"But I'll bet you won't forget me when I go."
The aforementioned is a lyric from "Fairy Tale," an old Elvis Presley song. The idea is that we don't appreciate what we have until it's no longer a part of our lives.
For all the well-deserved clucking after Mark McGwire's long-delayed admission of steroid use, one thing cannot be denied: Many people missed him. Some waited more than three hours last week to see the ex-Cardinals slugger at his first public event since his congressional testimony in 2005.
McGwire was the only person who could get my spouse to the TV to watch a Cardinals game. If he came to the plate, my wife came running, hoping to see what we all wanted to see -- a monstrous home run.
Elvis is gone, McGwire will never hit another competitive round-tripper and the Cape Area Family Resource Center may well be right behind those two men.
This splendid agency in south Cape Girardeau, an oasis for children in poverty, may go out of business as early as June. The immediate problem is that funding from the state of Missouri is disappearing. State grants that largely have kept resource center afloat cannot be renewed.
I heard a radio evangelist say once that if we allowed ourselves to care about every worthy need that came into our fields of vision, our hearts would burst. We could not stand the strain.
There is so much need out there -- the catastrophe in Haiti is but one example. We must prioritize.
Where we decide to lodge our charitable gifts does say something about what we value.
In the interests of full disclosure, I'm not on the resource center board, but I have attended events there and my congregation has been helpful financially and with work teams.
Situated in an old church along South Sprigg Street, the center has the only four-day-per-week after-school program for underprivileged (and mainly latchkey) children in that part of town.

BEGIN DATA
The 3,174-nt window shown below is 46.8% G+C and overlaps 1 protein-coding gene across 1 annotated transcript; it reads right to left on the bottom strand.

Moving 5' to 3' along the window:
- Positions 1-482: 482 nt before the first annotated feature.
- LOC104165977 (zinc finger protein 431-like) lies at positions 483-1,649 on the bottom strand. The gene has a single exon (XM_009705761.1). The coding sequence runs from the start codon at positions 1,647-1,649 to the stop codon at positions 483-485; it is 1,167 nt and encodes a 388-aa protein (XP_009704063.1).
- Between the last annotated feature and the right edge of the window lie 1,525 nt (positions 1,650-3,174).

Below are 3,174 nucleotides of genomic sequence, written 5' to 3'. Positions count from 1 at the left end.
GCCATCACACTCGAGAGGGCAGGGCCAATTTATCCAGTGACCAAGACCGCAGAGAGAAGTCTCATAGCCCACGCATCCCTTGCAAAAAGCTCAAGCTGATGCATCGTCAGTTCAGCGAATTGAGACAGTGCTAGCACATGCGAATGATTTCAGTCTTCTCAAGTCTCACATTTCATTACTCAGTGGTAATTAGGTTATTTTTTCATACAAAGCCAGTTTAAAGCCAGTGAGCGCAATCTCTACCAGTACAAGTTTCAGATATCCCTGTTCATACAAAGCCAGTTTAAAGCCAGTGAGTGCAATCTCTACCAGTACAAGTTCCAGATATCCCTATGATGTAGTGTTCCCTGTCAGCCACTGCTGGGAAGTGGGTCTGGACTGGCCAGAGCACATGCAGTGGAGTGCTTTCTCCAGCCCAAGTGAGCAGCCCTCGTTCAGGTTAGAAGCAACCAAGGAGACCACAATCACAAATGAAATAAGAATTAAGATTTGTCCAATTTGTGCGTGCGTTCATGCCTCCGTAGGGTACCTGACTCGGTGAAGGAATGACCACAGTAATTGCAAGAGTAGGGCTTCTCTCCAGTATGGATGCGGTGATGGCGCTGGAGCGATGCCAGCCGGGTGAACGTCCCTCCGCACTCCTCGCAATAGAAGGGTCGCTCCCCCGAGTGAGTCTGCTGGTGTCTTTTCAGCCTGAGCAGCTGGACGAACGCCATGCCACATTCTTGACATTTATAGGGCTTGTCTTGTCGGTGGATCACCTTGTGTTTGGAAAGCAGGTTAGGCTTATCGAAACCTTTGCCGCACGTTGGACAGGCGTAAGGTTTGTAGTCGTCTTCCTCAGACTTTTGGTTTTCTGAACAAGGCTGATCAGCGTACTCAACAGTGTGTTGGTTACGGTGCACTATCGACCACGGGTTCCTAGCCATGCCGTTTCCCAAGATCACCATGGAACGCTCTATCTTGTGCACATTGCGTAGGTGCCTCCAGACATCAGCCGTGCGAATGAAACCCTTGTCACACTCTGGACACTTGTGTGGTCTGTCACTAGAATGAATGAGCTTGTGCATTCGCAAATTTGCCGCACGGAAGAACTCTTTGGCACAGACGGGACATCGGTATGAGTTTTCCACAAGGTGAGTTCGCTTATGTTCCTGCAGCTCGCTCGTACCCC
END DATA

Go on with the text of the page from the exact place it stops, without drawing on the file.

Positive role models encourage children to delay the onset on risky behaviors.
The six-week sessions of camp each summer helps eliminate the "slide" that can occur when school is out. It's the only place of its kind in south Cape open to all comers.
The center needs to make its case to the community. Of late, they're trying hard to do so. The agency needs to be upfront about presenting a sustainable business plan to anyone who asks.
The center is not church-based, is not school-based and is not government-based. It's a 10-year-old agency doing fine work -- God's work. With the drying up of state support, extinction is a real possibility.
Is there any room in your heart to help meet one more need -- and this one right down the street?
It will take $50,000 to stave off a closing. You can call the center at 334-8170 to help.
A relatively small group of people can make the difference between an ongoing and vital presence in South Cape and a shuttered, dark building. If the resource center disappears, its absence will be felt in the long term.
We will miss it if it goes.
Jeff Long is pastor of Centenary United Methodist Church in Cape Girardeau. Married with two daughters, he is of Scots and Swedish descent, loves movies and is a lifelong fan of the Pittsburgh Steelers.